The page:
Abstract P397: Twenty-year Trends of Treatment and Control for Elevated Serum Cholesterol among Minnesota and U.S. Adults
Background: We recently reported lower CHD mortality rates and risk factor levels between 1980 and 2000 in Minnesotans compared to the general US population. Here we report the trends for treatment and control of elevated serum total cholesterol (TC).
Methods: Cross-sectional surveys were conducted in men and women aged 25-74 years in the Minnesota Heart Survey (MHS) from 1990 to 2009 and in the National Health and Nutrition Examination survey (NH) from 1988 to 2008, in which height, weight, and medication use were obtained and TC measured. A single generalized linear mixed model was used to estimate age-adjusted and gender-specific linear trends of TC and of treatment and control of high TC in MHS and NH taking into account the complex sampling strategy as random effects, (i.e., neighborhood or strata and primary sampling unit pairings). Differences (pdiff) were calculated for slope and TC between surveys.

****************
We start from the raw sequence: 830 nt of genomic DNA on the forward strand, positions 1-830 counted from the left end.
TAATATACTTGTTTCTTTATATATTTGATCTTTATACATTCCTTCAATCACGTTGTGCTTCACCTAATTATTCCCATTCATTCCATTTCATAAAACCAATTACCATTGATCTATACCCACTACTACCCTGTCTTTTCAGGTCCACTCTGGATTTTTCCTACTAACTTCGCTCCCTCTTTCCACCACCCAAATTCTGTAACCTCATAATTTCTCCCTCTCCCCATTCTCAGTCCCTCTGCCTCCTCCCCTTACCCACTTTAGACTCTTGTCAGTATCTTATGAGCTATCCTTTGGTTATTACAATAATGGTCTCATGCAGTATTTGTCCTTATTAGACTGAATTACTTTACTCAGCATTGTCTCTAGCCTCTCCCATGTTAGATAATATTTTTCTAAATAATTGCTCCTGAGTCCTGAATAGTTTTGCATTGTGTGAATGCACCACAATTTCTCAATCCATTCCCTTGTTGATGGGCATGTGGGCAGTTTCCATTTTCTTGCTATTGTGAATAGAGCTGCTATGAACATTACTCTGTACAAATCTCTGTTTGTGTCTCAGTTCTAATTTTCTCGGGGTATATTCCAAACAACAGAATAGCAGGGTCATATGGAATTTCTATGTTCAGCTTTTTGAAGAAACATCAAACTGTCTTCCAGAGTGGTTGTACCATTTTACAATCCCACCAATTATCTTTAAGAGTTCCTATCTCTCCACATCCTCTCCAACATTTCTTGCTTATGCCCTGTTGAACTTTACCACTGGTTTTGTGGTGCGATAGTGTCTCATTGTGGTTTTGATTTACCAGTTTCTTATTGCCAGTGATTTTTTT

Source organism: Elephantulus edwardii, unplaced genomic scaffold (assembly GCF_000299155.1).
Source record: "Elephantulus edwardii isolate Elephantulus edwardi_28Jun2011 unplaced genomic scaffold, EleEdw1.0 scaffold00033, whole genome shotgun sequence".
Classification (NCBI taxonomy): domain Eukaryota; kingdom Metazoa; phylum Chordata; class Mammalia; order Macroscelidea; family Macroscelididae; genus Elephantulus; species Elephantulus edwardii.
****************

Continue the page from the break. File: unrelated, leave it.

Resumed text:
Results: Between 1990 and 2008-09, percent obese increased. TC declined at the same rate in MHS and NH men and women, but TC levels were lower in MHS (pdiff0.05). TC was generally lower in MHS men and women compared to NH for each treatment and control category.
Conclusion: Although TC levels have declined over the past several decades in both regional and national populations, the prevalence for untreated and treated but uncontrolled high TC remains high at 38% in MHS and 46% in NH. Findings were more favorable for Minnesotans than nationally. 20-Year Trends of Serum Cholesterol Treatment and Control in Men and Women: MHS vs. NHANES
|Untreated/ Controlled (%)||Untreated/ Uncontrolled (%)||Treated/ Controlled (%)||Treated/ Uncontrolled (%)|
- © 2012 by American Heart Association, Inc.